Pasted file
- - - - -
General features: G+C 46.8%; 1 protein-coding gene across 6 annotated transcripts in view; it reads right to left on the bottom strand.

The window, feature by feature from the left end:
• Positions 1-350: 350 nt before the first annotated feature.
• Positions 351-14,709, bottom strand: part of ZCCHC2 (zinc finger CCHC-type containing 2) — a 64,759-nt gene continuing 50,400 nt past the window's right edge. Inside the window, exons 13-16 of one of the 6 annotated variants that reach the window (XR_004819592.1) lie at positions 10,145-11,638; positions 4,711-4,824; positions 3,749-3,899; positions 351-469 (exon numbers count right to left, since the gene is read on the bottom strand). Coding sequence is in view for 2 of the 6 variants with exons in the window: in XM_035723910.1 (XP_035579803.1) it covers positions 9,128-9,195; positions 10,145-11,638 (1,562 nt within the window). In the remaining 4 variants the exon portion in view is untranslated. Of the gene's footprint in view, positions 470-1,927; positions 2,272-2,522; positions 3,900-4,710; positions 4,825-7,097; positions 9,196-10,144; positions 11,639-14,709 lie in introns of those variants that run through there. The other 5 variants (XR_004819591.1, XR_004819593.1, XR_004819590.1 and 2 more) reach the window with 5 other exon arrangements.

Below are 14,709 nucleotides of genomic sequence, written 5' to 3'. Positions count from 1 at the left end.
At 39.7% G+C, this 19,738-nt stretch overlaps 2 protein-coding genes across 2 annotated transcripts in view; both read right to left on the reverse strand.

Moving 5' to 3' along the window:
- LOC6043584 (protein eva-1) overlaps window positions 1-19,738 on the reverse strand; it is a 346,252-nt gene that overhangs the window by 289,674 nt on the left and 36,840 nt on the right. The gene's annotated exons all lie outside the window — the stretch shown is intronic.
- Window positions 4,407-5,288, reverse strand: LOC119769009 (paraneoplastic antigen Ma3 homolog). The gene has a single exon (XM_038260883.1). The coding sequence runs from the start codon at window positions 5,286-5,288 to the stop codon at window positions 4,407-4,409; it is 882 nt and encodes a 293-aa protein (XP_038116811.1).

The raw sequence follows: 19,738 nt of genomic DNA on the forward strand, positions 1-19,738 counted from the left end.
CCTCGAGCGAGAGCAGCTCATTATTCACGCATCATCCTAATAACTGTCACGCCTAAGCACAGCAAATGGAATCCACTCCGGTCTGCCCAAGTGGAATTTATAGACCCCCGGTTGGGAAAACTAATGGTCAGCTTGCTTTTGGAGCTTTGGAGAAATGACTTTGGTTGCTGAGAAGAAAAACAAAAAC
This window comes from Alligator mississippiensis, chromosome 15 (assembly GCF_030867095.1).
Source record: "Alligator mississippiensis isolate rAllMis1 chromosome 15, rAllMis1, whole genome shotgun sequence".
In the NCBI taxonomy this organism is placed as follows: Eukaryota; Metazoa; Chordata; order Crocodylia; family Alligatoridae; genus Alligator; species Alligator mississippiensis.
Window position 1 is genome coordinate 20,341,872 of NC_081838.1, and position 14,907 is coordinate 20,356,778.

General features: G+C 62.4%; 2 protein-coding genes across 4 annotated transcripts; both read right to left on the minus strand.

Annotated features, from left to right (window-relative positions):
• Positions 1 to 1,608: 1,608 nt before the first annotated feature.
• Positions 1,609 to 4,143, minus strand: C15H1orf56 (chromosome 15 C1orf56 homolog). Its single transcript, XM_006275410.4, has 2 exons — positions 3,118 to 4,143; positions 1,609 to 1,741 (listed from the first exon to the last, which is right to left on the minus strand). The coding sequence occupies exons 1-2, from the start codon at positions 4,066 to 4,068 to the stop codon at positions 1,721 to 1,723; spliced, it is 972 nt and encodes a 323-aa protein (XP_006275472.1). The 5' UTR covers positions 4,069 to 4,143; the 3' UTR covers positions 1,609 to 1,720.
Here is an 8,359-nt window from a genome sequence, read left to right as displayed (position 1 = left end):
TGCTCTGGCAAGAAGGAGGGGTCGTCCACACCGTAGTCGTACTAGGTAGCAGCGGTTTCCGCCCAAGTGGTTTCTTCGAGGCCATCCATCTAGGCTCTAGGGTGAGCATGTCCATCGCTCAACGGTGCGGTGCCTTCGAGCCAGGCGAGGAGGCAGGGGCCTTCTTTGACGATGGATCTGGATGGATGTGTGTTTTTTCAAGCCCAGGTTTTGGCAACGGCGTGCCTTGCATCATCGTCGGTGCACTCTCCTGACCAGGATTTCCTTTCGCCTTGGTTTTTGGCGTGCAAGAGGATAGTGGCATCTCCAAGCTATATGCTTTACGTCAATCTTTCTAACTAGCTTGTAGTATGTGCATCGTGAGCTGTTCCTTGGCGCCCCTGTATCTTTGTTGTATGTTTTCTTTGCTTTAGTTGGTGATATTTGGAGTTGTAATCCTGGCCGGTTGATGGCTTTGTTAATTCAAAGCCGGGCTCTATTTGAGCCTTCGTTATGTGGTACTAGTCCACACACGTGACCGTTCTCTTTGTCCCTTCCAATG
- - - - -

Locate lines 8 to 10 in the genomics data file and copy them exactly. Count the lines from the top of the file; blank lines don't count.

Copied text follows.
- LOC6043584 (protein eva-1) overlaps window positions 1-19,738 on the reverse strand; it is a 346,252-nt gene that overhangs the window by 289,674 nt on the left and 36,840 nt on the right. The gene's annotated exons all lie outside the window — the stretch shown is intronic.
- Window positions 4,407-5,288, reverse strand: LOC119769009 (paraneoplastic antigen Ma3 homolog). The gene has a single exon (XM_038260883.1). The coding sequence runs from the start codon at window positions 5,286-5,288 to the stop codon at window positions 4,407-4,409; it is 882 nt and encodes a 293-aa protein (XP_038116811.1).

The raw sequence follows: 19,738 nt of genomic DNA on the forward strand, positions 1-19,738 counted from the left end.